2. When he is being hunted, he has to decide the best way to save himself without Piggy’s good ideas or an assembly where ideas can be debated. (Chapter 12)

 4.3 Structure and plot development

The events that happen in Lord of the Flies take place chronologically, which means they are described in the order in which they happen.

Exposition

  • The island is described and we meet Ralph, Piggy, Jack, Simon, Roger, Samneric and the other (Chapter 1)

Rising action

  • A conflict develops between Ralph and Jack
  • The fear of the beast increases and affects the behaviour of the boys. No one listens to Simon’s explanation of the beast (Chapters 2-8)

Climax

  • This begins after Simon finds the “lord of the flies” (the pig’s head on the stick). He also finds the dead airman who was mistaken for the beast. When he hurries to tell the boys, he is killed
  • This is the turning point of the Now the conflict between Ralph and Jack becomes a war – the war between good and evil – leading to the death of Piggy and to Ralph having to run for his life. (Chapters 9-11)

Falling action

  • Sam and Eric betray Ralph’s hiding place and he is hunted
  • The tribe sets the forest alight to smoke Ralph out (Chapter 12)
     It’s not much of a rescue – the boys manage to escape from the island and their madness, but only to go back to the real world where a nuclear war is going on!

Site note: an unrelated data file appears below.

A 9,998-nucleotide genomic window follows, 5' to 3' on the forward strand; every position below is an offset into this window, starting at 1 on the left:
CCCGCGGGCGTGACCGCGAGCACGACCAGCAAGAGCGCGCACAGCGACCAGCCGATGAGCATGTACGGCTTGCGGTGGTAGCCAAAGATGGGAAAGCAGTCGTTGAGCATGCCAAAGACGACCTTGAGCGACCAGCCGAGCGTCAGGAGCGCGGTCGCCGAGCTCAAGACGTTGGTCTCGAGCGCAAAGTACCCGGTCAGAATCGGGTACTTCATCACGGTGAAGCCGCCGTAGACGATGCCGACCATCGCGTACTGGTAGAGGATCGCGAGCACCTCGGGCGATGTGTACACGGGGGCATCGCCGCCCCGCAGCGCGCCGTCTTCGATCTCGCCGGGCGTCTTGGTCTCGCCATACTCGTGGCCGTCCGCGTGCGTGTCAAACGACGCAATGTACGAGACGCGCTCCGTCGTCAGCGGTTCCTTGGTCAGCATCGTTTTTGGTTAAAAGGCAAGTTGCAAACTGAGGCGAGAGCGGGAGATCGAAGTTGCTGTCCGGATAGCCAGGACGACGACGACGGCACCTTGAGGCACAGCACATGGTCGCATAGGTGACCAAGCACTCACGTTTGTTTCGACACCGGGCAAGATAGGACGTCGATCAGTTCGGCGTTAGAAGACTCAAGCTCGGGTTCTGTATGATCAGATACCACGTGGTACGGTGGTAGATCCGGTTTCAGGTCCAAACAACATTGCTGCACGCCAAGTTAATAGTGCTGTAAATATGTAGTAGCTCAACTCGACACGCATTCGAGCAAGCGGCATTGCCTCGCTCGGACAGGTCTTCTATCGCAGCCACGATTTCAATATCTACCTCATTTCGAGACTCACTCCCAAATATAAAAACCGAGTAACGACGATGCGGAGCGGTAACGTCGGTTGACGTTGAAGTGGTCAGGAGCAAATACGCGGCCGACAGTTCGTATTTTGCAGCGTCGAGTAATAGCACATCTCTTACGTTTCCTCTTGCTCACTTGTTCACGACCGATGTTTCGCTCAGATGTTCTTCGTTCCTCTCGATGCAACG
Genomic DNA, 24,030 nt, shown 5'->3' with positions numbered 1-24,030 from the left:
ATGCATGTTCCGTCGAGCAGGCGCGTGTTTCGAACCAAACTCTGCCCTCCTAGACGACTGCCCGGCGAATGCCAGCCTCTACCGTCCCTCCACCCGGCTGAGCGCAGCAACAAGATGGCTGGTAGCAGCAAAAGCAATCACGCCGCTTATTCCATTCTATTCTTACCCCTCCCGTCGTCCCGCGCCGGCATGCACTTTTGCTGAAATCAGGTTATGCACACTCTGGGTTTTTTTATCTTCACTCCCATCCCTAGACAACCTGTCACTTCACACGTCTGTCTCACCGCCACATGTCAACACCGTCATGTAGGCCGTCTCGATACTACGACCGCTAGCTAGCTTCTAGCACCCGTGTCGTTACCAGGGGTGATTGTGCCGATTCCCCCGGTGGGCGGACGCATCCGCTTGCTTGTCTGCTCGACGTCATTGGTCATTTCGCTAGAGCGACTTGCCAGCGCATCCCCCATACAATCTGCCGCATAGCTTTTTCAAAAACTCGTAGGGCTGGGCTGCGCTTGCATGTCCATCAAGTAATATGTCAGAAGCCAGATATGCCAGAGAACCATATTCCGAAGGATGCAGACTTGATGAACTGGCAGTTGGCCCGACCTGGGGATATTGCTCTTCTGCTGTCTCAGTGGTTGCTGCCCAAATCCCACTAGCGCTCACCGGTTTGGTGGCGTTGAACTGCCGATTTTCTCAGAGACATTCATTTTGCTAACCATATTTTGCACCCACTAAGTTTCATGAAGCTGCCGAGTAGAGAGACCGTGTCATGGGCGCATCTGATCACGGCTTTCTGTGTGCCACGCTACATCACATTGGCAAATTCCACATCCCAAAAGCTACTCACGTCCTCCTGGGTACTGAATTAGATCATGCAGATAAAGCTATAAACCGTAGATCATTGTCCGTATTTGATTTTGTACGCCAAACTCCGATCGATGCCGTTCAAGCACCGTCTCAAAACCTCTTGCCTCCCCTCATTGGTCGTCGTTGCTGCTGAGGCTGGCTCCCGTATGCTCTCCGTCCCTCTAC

But perhaps now they are wiser – they’ve learned from their experience … 

4.4  Themes

This section provides a summary of the themes in Lord of the Flies. More examples are given in the “Chapter by chapter” section of the guide.

Good and evil

  • The island on which the boys are stranded is so beautiful and unspoilt by people that it seems like a paradise – a perfect place to live. This reminds the reader of the Garden of Eden in the Bible before Adam and Eve were tempted by the devil (Satan) and brought evil into the world. It suggests that the boys will bring evil to the island.
  • People can be both good and evil. The struggle between good and evil is shown in the novel through contrasting characters. For example, Simon is good while Roger is evil, and the way in which some characters are tempted to act badly (for example, Jack becomes more brutal and cruel as the story goes on).
  • Goodness is related to friendship and helping oneanother. In the novel, civilisation and democracy represent values that are considered to be good, while corruption, savagery, violence and cruelty are evil.

Civilisation and savagery

  • For the boys, civilisation means their homes in Britain where they had food and shelter – not the wilderness of the island where they have to struggle for even their most basic needs. Ralph, in particular, wants to go back to civilisation and hopes that someone will see the smoke from the fire and rescue them 
  • Civilisation also relates to a society that is democratic (everyone has a right to speak), and where there is some law and order
  • Savagery is related to violence and William Golding’s message is one of non-violence.